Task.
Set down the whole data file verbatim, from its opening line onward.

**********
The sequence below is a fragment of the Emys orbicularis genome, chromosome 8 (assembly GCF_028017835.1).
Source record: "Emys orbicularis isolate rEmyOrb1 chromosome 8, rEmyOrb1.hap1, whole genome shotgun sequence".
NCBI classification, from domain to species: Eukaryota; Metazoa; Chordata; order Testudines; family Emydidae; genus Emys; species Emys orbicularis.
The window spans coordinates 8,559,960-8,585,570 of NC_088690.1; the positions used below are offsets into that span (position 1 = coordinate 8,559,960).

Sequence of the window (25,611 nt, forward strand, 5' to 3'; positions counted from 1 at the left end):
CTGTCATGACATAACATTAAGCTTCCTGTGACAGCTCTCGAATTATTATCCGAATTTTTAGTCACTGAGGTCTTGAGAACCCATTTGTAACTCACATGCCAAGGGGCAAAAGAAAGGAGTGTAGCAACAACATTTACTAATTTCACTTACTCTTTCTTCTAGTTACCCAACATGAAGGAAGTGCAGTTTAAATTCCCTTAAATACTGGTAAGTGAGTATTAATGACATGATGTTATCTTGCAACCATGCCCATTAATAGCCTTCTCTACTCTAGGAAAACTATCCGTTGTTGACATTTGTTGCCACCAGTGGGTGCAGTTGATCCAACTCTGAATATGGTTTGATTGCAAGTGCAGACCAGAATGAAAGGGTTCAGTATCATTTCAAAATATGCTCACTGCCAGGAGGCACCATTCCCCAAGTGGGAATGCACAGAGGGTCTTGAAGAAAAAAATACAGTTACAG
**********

The sequence below is a fragment of the Emys orbicularis genome, chromosome 8 (assembly GCF_028017835.1).
Source record: "Emys orbicularis isolate rEmyOrb1 chromosome 8, rEmyOrb1.hap1, whole genome shotgun sequence".
NCBI classification, from domain to species: Eukaryota; Metazoa; Chordata; order Testudines; family Emydidae; genus Emys; species Emys orbicularis.
The window spans coordinates 8,559,960-8,585,570 of NC_088690.1; the positions used below are offsets into that span (position 1 = coordinate 8,559,960).

Sequence of the window (25,611 nt, forward strand, 5' to 3'; positions counted from 1 at the left end):
CTGTCATGACATAACATTAAGCTTCCTGTGACAGCTCTCGAATTATTATCCGAATTTTTAGTCACTGAGGTCTTGAGAACCCATTTGTAACTCACATGCCAAGGGGCAAAAGAAAGGAGTGTAGCAACAACATTTACTAATTTCACTTACTCTTTCTTCTAGTTACCCAACATGAAGGAAGTGCAGTTTAAATTCCCTTAAATACTGGTAAGTGAGTATTAATGACATGATGTTATCTTGCAACCATGCCCATTAATAGCCTTCTCTACTCTAGGAAAACTATCCGTTGTTGACATTTGTTGCCACCAGTGGGTGCAGTTGATCCAACTCTGAATATGGTTTGATTGCAAGTGCAGACCAGAATGAAAGGGTTCAGTATCATTTCAAAATATGCTCACTGCCAGGAGGCACCATTCCCCAAGTGGGAATGCACAGAGGGTCTTGAAGAAAAAAATACAGTTACAG